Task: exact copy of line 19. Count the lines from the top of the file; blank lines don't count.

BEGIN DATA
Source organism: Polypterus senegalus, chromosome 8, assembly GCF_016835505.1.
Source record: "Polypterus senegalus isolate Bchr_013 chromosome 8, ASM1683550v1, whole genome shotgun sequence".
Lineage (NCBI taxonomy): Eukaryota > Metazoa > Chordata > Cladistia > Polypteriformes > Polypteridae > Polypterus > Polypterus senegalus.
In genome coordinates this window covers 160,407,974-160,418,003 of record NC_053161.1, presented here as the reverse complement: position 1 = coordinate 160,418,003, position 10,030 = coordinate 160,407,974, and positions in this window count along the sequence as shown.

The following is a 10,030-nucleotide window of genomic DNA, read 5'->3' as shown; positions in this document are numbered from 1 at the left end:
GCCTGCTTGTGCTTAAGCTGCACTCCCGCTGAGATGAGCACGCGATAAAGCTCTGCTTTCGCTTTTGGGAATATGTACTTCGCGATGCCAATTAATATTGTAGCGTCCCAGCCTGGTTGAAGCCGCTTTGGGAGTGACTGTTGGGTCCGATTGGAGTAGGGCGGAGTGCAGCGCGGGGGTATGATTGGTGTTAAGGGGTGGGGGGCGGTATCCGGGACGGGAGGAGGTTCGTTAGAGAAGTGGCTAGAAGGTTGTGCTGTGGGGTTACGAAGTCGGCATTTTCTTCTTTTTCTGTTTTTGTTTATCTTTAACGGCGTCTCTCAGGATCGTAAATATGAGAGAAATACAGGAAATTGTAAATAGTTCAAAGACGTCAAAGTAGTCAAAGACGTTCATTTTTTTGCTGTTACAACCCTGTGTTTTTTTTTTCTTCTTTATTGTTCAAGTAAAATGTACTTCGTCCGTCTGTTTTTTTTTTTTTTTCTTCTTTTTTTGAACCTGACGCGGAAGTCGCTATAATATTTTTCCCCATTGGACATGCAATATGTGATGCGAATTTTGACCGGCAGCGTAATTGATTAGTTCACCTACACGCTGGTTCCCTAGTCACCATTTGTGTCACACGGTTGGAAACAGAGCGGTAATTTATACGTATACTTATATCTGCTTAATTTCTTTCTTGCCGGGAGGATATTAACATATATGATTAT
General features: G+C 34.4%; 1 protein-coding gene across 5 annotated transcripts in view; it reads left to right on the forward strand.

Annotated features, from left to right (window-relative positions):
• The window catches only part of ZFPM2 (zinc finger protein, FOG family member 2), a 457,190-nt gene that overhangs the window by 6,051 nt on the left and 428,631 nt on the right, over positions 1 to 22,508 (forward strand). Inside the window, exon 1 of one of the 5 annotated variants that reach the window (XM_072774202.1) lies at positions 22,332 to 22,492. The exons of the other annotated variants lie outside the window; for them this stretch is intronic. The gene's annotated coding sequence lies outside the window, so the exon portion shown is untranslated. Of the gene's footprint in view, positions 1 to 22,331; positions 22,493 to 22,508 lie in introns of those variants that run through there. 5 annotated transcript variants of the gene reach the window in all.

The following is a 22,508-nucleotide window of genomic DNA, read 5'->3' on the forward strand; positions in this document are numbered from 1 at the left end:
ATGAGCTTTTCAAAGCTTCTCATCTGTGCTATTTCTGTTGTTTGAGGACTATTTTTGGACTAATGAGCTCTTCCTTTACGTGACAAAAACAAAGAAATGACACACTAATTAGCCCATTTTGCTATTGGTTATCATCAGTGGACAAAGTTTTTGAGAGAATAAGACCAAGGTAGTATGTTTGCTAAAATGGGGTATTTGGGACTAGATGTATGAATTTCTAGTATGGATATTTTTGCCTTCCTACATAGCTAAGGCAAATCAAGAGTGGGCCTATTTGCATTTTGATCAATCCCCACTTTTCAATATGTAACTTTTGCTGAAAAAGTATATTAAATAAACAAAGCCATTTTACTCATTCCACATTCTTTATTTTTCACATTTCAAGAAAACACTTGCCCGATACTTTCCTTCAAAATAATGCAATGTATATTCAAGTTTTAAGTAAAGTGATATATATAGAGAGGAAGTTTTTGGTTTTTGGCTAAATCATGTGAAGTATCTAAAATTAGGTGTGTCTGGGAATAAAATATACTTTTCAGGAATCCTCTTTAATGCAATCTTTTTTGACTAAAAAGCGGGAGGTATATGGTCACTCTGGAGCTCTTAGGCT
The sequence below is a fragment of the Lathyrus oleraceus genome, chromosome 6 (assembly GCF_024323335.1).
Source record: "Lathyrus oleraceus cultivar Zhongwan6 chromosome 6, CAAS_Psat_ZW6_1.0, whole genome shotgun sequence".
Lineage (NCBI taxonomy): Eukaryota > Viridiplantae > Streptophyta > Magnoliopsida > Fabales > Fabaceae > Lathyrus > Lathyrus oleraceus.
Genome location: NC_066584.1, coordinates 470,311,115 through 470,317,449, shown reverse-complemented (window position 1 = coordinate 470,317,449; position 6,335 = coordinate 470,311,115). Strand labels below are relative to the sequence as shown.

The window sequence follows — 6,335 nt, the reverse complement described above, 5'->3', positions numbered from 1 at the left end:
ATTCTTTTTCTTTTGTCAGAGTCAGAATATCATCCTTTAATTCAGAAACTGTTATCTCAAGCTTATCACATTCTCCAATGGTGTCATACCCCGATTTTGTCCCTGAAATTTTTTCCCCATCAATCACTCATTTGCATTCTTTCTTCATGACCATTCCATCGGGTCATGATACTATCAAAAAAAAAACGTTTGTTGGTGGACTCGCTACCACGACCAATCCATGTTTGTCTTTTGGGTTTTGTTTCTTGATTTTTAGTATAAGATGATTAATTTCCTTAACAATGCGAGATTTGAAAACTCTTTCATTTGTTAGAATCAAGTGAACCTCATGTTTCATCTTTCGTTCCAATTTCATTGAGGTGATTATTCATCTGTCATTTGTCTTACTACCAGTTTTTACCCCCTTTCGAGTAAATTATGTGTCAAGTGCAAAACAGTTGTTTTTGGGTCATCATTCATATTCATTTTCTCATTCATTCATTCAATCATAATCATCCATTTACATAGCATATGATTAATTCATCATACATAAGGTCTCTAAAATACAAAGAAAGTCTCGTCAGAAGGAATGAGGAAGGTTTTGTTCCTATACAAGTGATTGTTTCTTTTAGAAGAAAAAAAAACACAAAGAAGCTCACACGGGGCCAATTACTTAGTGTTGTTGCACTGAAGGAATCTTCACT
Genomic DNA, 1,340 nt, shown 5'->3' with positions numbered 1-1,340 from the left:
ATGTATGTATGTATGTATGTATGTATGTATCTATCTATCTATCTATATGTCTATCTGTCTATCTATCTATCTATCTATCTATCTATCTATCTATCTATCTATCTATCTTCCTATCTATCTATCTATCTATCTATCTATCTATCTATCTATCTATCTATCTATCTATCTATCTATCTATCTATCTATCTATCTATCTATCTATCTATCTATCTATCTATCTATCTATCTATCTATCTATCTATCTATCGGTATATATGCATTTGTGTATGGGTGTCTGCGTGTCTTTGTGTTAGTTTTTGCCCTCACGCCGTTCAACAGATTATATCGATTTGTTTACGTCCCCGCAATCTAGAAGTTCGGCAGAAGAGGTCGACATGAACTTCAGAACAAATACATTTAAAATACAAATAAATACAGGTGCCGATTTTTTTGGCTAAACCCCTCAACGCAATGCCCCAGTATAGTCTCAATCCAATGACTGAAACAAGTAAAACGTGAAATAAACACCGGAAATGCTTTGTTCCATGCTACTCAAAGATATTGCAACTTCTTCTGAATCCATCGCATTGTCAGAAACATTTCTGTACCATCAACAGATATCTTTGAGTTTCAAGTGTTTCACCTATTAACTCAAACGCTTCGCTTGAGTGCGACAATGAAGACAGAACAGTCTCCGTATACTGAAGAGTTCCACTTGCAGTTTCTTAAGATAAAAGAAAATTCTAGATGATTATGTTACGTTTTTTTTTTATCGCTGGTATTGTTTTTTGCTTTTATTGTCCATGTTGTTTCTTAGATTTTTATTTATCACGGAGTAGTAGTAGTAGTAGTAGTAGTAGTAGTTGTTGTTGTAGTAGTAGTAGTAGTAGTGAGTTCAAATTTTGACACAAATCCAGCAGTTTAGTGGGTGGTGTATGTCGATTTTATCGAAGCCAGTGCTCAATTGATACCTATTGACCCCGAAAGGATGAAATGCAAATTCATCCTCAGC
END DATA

ATGTATGTATGTATGTATGTATGTATGTATCTATCTATCTATCTATATGTCTATCTGTCTATCTATCTATCTATCTATCTATCTATCTATCTATCTATCTATCTATCTTCCTATCTATCTATCTATCTATCTATCTATCTATCTATCTATCTATCTATCTATCTATCTATCTATCTATCTATCTATCTATCTATCTATCTATCTATCTATCTATCTATCTATCTATCTATCTATCTATCTATCTATCGGTATATATGCATTTGTGTATGGGTGTCTGCGTGTCTTTGTGTTAGTTTTTGCCCTCACGCCGTTCAACAGATTATATCGATTTGTTTACGTCCCCGCAATCTAGAAGTTCGGCAGAAGAGGTCGACATGAACTTCAGAACAAATACATTTAAAATACAAATAAATACAGGTGCCGATTTTTTTGGCTAAACCCCTCAACGCAATGCCCCAGTATAGTCTCAATCCAATGACTGAAACAAGTAAAACGTGAAATAAACACCGGAAATGCTTTGTTCCATGCTACTCAAAGATATTGCAACTTCTTCTGAATCCATCGCATTGTCAGAAACATTTCTGTACCATCAACAGATATCTTTGAGTTTCAAGTGTTTCACCTATTAACTCAAACGCTTCGCTTGAGTGCGACAATGAAGACAGAACAGTCTCCGTATACTGAAGAGTTCCACTTGCAGTTTCTTAAGATAAAAGAAAATTCTAGATGATTATGTTACGTTTTTTTTTTATCGCTGGTATTGTTTTTTGCTTTTATTGTCCATGTTGTTTCTTAGATTTTTATTTATCACGGAGTAGTAGTAGTAGTAGTAGTAGTAGTAGTTGTTGTTGTAGTAGTAGTAGTAGTAGTGAGTTCAAATTTTGACACAAATCCAGCAGTTTAGTGGGTGGTGTATGTCGATTTTATCGAAGCCAGTGCTCAATTGATACCTATTGACCCCGAAAGGATGAAATGCAAATTCATCCTCAGC